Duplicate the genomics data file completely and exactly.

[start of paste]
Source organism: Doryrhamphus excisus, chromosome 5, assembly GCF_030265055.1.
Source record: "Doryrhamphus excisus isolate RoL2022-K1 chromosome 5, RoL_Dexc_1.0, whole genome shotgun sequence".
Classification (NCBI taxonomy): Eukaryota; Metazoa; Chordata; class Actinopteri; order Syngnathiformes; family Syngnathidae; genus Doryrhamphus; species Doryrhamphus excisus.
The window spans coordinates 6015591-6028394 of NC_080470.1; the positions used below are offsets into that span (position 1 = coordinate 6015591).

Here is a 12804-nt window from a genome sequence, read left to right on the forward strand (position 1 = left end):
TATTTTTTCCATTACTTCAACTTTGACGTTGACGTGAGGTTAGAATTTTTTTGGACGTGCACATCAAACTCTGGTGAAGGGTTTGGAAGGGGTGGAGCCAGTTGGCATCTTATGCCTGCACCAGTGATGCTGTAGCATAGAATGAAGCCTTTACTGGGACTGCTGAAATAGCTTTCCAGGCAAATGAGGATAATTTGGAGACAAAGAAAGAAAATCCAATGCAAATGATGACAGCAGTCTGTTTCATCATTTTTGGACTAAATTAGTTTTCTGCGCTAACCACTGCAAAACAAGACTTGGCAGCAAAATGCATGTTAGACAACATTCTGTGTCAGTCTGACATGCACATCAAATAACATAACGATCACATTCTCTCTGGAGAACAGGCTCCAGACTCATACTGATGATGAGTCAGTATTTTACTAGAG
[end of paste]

Source organism: Doryrhamphus excisus, chromosome 5, assembly GCF_030265055.1.
Source record: "Doryrhamphus excisus isolate RoL2022-K1 chromosome 5, RoL_Dexc_1.0, whole genome shotgun sequence".
Classification (NCBI taxonomy): Eukaryota; Metazoa; Chordata; class Actinopteri; order Syngnathiformes; family Syngnathidae; genus Doryrhamphus; species Doryrhamphus excisus.
The window spans coordinates 6015591-6028394 of NC_080470.1; the positions used below are offsets into that span (position 1 = coordinate 6015591).

Here is a 12804-nt window from a genome sequence, read left to right on the forward strand (position 1 = left end):
TATTTTTTCCATTACTTCAACTTTGACGTTGACGTGAGGTTAGAATTTTTTTGGACGTGCACATCAAACTCTGGTGAAGGGTTTGGAAGGGGTGGAGCCAGTTGGCATCTTATGCCTGCACCAGTGATGCTGTAGCATAGAATGAAGCCTTTACTGGGACTGCTGAAATAGCTTTCCAGGCAAATGAGGATAATTTGGAGACAAAGAAAGAAAATCCAATGCAAATGATGACAGCAGTCTGTTTCATCATTTTTGGACTAAATTAGTTTTCTGCGCTAACCACTGCAAAACAAGACTTGGCAGCAAAATGCATGTTAGACAACATTCTGTGTCAGTCTGACATGCACATCAAATAACATAACGATCACATTCTCTCTGGAGAACAGGCTCCAGACTCATACTGATGATGAGTCAGTATTTTACTAGAG